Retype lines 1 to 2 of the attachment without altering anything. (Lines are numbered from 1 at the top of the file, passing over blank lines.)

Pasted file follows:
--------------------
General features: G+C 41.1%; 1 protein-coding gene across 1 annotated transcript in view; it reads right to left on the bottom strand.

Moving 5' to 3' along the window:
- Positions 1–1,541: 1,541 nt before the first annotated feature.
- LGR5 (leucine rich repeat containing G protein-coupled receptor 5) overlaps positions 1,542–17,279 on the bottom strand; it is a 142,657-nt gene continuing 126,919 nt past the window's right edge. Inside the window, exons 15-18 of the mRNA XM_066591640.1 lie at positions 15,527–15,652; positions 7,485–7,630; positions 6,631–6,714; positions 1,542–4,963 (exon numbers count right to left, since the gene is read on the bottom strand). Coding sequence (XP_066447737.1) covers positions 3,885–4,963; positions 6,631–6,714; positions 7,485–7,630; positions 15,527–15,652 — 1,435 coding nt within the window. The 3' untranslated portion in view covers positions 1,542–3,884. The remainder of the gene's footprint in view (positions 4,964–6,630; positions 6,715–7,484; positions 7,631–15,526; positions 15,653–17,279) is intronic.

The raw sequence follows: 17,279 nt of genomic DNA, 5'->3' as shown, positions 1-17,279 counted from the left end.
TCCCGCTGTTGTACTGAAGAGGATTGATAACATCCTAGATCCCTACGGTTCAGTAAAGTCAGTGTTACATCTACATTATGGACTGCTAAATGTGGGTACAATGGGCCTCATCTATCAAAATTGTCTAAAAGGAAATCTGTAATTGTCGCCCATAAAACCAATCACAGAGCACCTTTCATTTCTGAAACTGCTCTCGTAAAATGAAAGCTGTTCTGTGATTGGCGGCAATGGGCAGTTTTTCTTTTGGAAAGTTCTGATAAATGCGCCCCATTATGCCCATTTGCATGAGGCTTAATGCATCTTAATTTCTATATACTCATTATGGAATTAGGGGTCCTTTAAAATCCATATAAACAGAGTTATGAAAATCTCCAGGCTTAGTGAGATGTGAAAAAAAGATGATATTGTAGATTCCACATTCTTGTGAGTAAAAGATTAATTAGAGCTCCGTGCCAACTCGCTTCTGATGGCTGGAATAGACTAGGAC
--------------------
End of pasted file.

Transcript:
General features: G+C 41.1%; 1 protein-coding gene across 1 annotated transcript in view; it reads right to left on the bottom strand.

Moving 5' to 3' along the window: